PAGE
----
A giant among us has fallen. Jim Hardman died on August 8, 2017 in Minnesota. Jim spent his formative years as a young lawyer representing motor carriers in contested administrative proceedings before the Interstate Commerce Commission, where he earned a reputation as a vigorous advocate for his clients and a staunch defender of trucking regulation. He was very active in the Transportation Lawyers Association (then known as the Motor Carrier Lawyers Association) from the very beginning of his career, giving presentations at seminars, writing papers and serving on planning committees.
Jim served as an officer of the organization from 1973 to 1980. When his tenure began there was little serious attention given to the topic of "deregulation" but by the time he assumed the presidency it was an accomplished fact. Jim's year as president was perhaps the most tumultuous in the history of the organization.
We have Jim to thank for the fact that this organization exists today. His steadfast leadership was pivotal factor in convincing many of us that deregulation was not the end of the world. His keen sense of vision foretold of a future transportation lawyer with many diverse legal skills and a fundamental understanding of the industry he serves. Many others helped steer the ship into safe waters, but Jim was the captain when it struck the iceberg.
After his presidency Jim accepted a position as chief counsel for Dart Transit Company, in St. Paul, Minnesota, where he indulged in one of his greatest passions, defending and advocating for the owner-operator independent contractor model. He displayed his diverse skills as an attorney and an issue advocate not only on independent contractor issues but also other issues such as truck lengths. Everywhere you look in today's motor carrier industry you see tangible evidence of Jimi's numerous and lasting contributions.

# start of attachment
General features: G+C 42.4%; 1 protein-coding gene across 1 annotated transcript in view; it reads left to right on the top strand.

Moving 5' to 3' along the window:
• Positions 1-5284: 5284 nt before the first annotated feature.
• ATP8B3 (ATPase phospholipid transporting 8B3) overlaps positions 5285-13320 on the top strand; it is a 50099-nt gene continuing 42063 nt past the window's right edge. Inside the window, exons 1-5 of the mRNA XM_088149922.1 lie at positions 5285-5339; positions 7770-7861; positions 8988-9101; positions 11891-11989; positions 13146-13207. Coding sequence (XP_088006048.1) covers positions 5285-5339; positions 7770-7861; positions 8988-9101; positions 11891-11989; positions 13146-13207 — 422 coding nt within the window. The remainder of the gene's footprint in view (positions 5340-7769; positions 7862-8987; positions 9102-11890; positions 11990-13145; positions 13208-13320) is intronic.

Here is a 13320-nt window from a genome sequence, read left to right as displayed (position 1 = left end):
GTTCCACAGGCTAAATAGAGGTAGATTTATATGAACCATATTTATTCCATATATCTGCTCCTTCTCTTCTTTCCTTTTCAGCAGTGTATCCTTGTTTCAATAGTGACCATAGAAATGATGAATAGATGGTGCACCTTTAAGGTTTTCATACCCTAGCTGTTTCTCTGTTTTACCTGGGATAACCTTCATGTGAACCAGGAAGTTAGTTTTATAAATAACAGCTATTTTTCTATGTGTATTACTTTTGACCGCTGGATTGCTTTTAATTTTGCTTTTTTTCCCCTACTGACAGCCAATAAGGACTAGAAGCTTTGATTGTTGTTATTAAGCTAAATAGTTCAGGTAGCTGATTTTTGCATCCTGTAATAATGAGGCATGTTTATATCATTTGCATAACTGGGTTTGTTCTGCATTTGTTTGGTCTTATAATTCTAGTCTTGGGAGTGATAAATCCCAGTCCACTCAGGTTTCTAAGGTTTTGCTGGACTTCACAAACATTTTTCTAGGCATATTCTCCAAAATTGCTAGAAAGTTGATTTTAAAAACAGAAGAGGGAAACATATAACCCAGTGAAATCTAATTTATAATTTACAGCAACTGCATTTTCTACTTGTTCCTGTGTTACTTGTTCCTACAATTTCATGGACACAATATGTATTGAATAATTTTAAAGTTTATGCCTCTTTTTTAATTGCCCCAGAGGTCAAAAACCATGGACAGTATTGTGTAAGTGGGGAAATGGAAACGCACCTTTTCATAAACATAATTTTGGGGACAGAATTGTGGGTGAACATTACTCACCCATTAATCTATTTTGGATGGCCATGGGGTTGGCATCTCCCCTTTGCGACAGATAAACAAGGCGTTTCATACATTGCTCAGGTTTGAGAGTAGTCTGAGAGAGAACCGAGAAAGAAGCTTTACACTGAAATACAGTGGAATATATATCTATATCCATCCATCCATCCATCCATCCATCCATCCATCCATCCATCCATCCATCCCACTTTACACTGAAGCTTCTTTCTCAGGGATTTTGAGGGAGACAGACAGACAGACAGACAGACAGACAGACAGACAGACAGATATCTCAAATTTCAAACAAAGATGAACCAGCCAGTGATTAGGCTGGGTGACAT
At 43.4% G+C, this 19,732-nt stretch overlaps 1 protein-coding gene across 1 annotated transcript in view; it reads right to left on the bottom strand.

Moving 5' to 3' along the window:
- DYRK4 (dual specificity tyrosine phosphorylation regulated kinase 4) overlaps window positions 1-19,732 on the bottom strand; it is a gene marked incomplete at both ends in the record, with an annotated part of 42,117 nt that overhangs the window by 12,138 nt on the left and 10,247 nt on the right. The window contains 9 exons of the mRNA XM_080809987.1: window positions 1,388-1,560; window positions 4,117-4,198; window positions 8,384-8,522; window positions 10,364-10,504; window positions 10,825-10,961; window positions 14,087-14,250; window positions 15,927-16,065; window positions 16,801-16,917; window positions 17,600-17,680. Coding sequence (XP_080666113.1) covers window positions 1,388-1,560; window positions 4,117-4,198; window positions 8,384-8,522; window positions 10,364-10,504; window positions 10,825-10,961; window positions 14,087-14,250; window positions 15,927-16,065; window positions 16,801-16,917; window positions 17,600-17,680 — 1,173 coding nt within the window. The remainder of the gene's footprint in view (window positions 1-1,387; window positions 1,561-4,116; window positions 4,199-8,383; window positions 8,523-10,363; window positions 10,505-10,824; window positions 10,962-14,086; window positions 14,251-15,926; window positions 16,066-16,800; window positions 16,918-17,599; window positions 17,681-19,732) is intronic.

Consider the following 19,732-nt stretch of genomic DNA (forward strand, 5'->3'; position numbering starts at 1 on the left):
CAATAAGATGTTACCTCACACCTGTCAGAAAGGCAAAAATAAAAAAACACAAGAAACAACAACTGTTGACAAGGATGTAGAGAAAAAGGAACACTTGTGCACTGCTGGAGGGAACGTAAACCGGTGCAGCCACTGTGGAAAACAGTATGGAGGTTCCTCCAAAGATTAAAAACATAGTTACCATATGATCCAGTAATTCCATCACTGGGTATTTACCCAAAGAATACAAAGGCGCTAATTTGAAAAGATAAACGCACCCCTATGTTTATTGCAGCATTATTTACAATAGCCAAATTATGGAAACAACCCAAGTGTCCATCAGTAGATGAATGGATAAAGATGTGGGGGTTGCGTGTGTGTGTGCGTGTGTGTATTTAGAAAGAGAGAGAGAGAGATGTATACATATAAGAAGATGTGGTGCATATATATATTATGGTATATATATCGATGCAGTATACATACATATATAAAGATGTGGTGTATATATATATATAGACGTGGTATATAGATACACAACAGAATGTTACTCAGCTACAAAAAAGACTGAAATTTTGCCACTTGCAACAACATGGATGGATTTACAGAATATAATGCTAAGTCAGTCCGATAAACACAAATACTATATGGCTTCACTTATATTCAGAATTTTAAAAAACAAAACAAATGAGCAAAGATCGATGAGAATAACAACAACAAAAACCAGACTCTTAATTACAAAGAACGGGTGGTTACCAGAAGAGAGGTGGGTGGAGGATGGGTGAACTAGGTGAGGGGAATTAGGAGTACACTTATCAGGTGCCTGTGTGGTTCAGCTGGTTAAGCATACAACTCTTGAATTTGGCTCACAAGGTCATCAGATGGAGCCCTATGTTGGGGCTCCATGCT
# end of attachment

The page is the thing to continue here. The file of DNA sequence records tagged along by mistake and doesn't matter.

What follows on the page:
Jim was a prolific author of legal articles for The Transportation Lawyer, the Transportation Law Journal, and other legal publications, and was a frequent speaker at TLA events. He remained active in the organization over nearly 40 years following his presidency, and served as a sounding board for those of us who followed him in TLA leadership roles. He was a deserving recipient of the TLA Distinguished Service Award and the Lifetime Achievement Award.
Many of us have fond memories of Jim as a personal friend. He was a delightful conversationalist and a generous host. On Saturday afternoons in the fall he could be seen donned in various shades of purple, reflecting his passion for his beloved Northwestern Wildcats, whether at Ryan Field in Evanston, Illinois or at various Big Ten venues and bowl games. He knew how to enjoy life and bring joy to anyone who spent time with him.
Life will not be the same without Jim.